We’re also excited about the changes coming to the re-branded building here at Two South Main. Look for great new changes as the building is updated and bringing in new occupants.

Please come see us on the second floor, or call today to schedule your consultation for competent, personalized legal representation, whether it be a minor traffic issue, a divorce or custody and visitation case, a major felony or an immigration matter, we’re here for you, and we look forward to helping you resolve your legal needs.

Why You Should Hire An Appellate Lawyer Before You Make An Appeal

appellate lawUp to 85% of work-related injuries are the result of slips, trips, and falls on slick flooring. Workers compensation claims, should they be denied by your employer’s insurance, can be taken to court. Should the court rule in favor of the employer’s insurance, you can still take the insurance company to a higher court by making an appeal.

Appellate courts hear and review the appeals from trial courts and lower courts that have already been heard by a judge. To hire an attorney who practices appellate law is to have a lawyer capable of representing you at the state and federal level.

What does an appellate lawyer do?
Attorneys who practice appellate law must utilize evidence that has already been used and judged by a court in order to correct errors and overturn the previous ruling. This is typically done through an expansion and change of interpretation of the law as well as successful persuasion on behalf of the lawyer. The goal of an appellate court is to seek a new trial or to seek the freedom of you, the client.

Why hire an attorney who practices appellate law?
In the event that you’ve been taken to appellate court, you’ll most certainly want an appellate lawyer or an appellate law practicing firm on your side. This is because the appellate procedure has an enormous number of rules and not knowing any one of them could lead to an unfortunate pitfall.

An appellate lawyer understands the ins and outs of the appellate courts and the necessary procedures. In addition, an appellate lawyer analyzes and applies the facts of the previous trial in order to artfully apply them to a new case.

Appellate law involves writing briefs and knowing the best arguments to make before the judges. Should you choose to consider an appeal, an appellate lawyer will be able to help you navigate the procedure.

What if I’m not sure whether or not to make an appeal?
Making an appeal to take to the appellate courts is a difficult decision, especially when you have a lot riding on your case. Oftentimes, it’s larger companies that choose to take cases to the appellate courts.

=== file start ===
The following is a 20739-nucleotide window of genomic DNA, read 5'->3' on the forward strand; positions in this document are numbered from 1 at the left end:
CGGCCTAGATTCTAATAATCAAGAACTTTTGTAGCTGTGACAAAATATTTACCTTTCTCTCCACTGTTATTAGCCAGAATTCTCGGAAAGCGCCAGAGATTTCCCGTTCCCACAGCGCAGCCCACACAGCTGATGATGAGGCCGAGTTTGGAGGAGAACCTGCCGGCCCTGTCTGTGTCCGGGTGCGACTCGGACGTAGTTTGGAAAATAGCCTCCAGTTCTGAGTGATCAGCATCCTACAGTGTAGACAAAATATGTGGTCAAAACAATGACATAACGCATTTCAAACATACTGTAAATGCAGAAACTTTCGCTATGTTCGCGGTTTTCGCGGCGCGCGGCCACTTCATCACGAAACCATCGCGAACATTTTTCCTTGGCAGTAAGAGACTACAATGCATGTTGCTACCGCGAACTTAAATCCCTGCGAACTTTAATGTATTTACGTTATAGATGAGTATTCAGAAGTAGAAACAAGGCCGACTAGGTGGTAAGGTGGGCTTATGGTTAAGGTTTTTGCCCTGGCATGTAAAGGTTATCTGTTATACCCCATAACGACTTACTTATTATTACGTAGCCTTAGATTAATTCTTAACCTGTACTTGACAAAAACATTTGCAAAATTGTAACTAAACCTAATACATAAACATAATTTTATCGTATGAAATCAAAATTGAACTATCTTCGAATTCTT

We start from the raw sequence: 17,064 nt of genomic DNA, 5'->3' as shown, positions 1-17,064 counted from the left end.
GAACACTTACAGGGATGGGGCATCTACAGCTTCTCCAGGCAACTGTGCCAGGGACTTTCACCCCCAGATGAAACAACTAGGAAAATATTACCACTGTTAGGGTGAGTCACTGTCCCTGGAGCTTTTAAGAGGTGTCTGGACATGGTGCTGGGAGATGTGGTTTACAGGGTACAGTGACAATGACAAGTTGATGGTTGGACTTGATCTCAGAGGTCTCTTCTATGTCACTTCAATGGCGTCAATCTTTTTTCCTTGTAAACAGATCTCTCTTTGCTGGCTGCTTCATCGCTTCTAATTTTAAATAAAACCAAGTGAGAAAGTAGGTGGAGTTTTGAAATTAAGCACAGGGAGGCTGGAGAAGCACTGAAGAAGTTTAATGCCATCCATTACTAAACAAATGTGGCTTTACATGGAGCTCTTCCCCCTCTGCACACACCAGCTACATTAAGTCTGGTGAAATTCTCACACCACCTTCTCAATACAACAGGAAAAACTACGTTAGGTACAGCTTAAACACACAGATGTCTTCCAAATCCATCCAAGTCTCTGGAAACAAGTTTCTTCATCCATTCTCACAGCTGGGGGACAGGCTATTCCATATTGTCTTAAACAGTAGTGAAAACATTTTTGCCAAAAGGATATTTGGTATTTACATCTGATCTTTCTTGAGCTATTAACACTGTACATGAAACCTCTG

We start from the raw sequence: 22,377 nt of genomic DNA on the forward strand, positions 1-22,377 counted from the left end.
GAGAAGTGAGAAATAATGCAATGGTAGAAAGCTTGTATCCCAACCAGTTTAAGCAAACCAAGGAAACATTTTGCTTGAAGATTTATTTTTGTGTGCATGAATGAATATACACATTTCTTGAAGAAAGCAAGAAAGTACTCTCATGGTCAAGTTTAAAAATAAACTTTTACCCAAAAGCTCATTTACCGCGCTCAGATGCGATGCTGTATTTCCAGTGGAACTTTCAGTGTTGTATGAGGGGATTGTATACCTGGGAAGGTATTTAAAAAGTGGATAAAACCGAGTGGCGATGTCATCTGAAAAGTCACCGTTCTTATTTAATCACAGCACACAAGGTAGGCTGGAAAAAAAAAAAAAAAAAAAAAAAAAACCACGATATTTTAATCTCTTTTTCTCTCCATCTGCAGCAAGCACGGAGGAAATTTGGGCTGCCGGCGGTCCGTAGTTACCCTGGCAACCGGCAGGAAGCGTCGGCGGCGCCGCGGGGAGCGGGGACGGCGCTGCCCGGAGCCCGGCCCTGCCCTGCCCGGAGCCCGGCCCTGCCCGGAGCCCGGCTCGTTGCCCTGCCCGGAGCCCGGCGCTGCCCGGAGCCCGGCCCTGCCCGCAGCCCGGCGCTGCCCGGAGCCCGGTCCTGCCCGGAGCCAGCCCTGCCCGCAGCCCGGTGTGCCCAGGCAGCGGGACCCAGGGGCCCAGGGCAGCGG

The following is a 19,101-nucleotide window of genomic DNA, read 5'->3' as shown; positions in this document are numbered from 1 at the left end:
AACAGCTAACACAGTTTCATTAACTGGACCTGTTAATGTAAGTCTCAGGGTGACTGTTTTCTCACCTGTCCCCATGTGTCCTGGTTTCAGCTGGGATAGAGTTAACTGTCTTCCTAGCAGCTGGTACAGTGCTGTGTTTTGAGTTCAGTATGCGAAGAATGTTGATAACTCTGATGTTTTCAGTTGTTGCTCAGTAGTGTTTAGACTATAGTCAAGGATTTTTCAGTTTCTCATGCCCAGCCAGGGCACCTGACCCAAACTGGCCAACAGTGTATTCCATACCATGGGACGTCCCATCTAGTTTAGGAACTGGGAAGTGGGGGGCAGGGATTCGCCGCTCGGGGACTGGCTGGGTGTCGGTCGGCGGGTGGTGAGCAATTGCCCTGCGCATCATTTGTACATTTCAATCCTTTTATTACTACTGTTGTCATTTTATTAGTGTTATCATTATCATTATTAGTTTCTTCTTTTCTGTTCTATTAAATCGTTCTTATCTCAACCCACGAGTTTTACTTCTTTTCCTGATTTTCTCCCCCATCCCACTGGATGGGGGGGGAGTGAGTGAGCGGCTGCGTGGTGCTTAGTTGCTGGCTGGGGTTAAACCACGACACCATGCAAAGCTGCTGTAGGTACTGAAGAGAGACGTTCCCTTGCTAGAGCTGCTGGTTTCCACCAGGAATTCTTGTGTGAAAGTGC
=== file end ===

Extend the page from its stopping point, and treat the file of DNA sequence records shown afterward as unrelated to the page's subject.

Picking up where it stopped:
However, if you’re unsure whether or not it’s worth it to take your case to the appellate courts, it may be in your best interest to talk to an appellate lawyer. Appellate lawyers may be able to argue on your behalf in the courtroom, but they can also offer legal advice. If you’re unsure whether or not your case is worth appealing or if you need help preparing for the appellate law process, contact the law offices of John Elledge today.

How To Make Your Criminal Defense Lawyer’s Job Easier For The Best End Result

Flaw firmor a public defender to effectively procure a year’s worth of work, they would require approximately 3,035 work hours. That’s up to a year and a half worth of work. A criminal defense attorney requires just as much time.Because you and your criminal defense lawyer are working toward the same goal — the best possible result — you should feel that you’ve built a partnership with your attorney over the course of your trial. Therefore, to help your legal partner and to better your chances of a successful outcome, here are a few things you can do to make your attorney’s job easier.

Provide your law firm or lawyer with all evidence you know about
The law firm on your case may be able to use the assistance of an investigator to help gather evidence, including witnesses. However, it’s always easier if the client is able to produce the evidence they’re aware of themselves. Give the law firm on your case all the names and addresses of potential witnesses you may know of.

Additionally, if you know of anything that could be held against you on the opposing side of the trial, inform your lawyer about it. An attorney may be able to skillfully navigate accusations against their client, but it’s easier if the attorney is aware of any evidence that may be used as a surprise argument.

Don’t talk to the police
Your Miranda Rights grant you the right to remain silent regardless of the questions the police ask you. Use that right. Any evidence and information about the incident you’re being tried for should only be discussed with your attorney and the law firm representing you unless your attorney advises otherwise.

Even the smallest of details in a seemingly innocent question can be self-incriminating although it may not seem like it. Tell the police you refuse to answer any questions until your criminal defense lawyer is present.

Don’t discuss your case with anyone besides your criminal defense lawyers
It’s understandable to want to discuss your case with others including friends and family. However, your words can easily be heard or recorded by a skilled investigator or the media. Keep the private information about your case as private as possible and don’t share other information.

Your criminal defense attorneys are working in your best interest to provide you with the best possible outcome. As a client who also wants the best possible outcome, it’s in your best interest not to keep silent about your case and to provide your attorney with all evidence you’re aware of. Your relationship with your attorney is a partnership; you should work together for the best result.